Seniors Kushal Kadakia, Claire Wang and Ariel Kantor have been named 2019 Rhodes scholars.

The trio become Duke's 47th, 48th and 49th winners of the honor, which fully funds a degree at Oxford University. Kadakia, Wang and Kantor confirmed the honor to The Chronicle Saturday night.

The Rhodes scholarship, founded in 1903, is the oldest and arguably most prestigious international scholarship award. Only 32 students from the United States were chosen out of 880 applicants. 

Duke is tied with Princeton and Yale for three scholars each, which tops the charts for the 2019 Rhodes scholar class. This is the third time Duke has had three Rhodes scholars in one year, after three Duke students received the honor in the Rhodes scholarship Class of 2002 and Class of 2006.

Last year, Gabrielle Stewart, Trinity '18 and a classical languages major, won the award. The previous year, Timur Ohloff—a student who visited Duke from Germany—was awarded a Rhodes scholarship, and two Duke students were named as part of the 2016 class of Rhodes scholars—Laura Roberts and Jay Ruckelhaus, both Trinity '16. 

Kushal Kadakia

"I am beyond humbled have been elected a 2019 Rhodes scholar. I am forever thankful to my village of friends and mentor at Duke who have challenged and inspired me over these past three years," Kadakia wrote in a message to The Chronicle Saturday night. "I look forward to embracing the Rhodes Scholarship's mission to 'fight the world's fight' through scholarship and service in health policy."

Kadakia studies biology and public policy.

The senior is an A.B. Duke Scholar who served as the executive vice president of Duke Student Government last year. He has worked to make Duke a smoke-free campus, and was chairman of the Duke Honor Council. Kadakia has also interned at the North Carolina's governor's office to work on Medicaid policy.

“Beyond university service, I’m really active on research on campus,” Kadakia told The Chronicle when he won the Truman scholarship. “I work in the department of radiation oncology in the Kirsch Lab in the School of Medicine. I’ve also done significant amounts of healthcare policy research working at the Duke Margolis Center for Health Policy, as well as through Bass Connections. I’ve done two separate Bass Connections, first on access to medicine and the second on North Carolina Medicaid.”

Kadakia has also served on the Board of Trustees for three years, and is currently serving on the undergraduate education committee.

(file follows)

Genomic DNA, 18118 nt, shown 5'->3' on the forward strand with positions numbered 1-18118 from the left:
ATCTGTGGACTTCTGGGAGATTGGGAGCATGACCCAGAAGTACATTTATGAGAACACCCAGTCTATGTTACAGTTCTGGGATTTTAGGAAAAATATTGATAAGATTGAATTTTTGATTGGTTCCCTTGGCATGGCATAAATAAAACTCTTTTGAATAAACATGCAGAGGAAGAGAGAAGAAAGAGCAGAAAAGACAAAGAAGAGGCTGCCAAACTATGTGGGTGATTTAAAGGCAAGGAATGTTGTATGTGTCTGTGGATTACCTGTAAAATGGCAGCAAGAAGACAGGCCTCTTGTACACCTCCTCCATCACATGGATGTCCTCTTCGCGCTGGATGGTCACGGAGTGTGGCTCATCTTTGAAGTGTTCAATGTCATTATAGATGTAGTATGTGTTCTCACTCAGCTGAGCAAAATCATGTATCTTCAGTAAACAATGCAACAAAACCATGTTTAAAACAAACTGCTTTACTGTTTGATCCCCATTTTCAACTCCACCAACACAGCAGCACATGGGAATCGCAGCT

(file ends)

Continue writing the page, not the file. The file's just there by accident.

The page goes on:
Claire Wang

Wang is the president of Duke's Climate Coalition and is pursuing the Bachelor of Arts track in environmental science and policy, along with minors in economics and Asian and Middle Eastern studies.

"I'm over the moon," she wrote to The Chronicle in a message. "I can't wait to start on this new journey!"

She has been involved with multiple student campaigns around energy and the environment while at Duke, such as Duke Seize the Grid and Duke Renewable Energy Action. Additionally, the A.B. Duke Scholar has served on the Campus Sustainability Committee for multiple years. 

Aside from winning the Truman scholarship in April, Wang was also awarded the Morris K. and Stewart L. Udall undergraduate scholarship that same week. The Udall Scholarship focuses on students whose career interests are related to Native American nations or the environment.

“Climate change and clean energy are my biggest passions,” she said after winning the Truman in April. “Advocacy on any issue is important to me as a principle—each of us has the potential and, I would argue, the responsibility to create positive change. I've been lucky to work with so many students at Duke dedicated to making progress, and I'm excited to see how students continue to push for a better future both on campus and beyond."

Ariel Kantor

Kantor is a Program II major, focusing on bioengineering, policy and the business of biotechnology, according to a draft of his Rhodes scholarship press release. At Duke, he has worked in the lab of Susanne Haga, associate professor of medicine, where his work has produced four publications and one first authorship.

“I cannot articulate how honored and humbled to have been selected as a Rhodes Scholar,” he said in the release. "I am so thankful for my family, friends, mentors, advisers and everyone who made this possible.”  

Hoping to pursue a career in gene engineering and translational medicine, Kantor has also worked with genome editing using CRISPR in the lab of Charles Gersbach—Rooney Family associate professor of biomedical engineering—and tutors students at the Emily Krzyzewski Center.

Kantor is also affiliated with the Duke Human Rights Center, where his work has been influenced by his family's emigration history in Israel and Eastern Europe. 

Editor's note: This article was updated Saturday night to include an additional winner. The Chronicle regrets the error. This article was also updated Sunday morning with additional information about Kantor.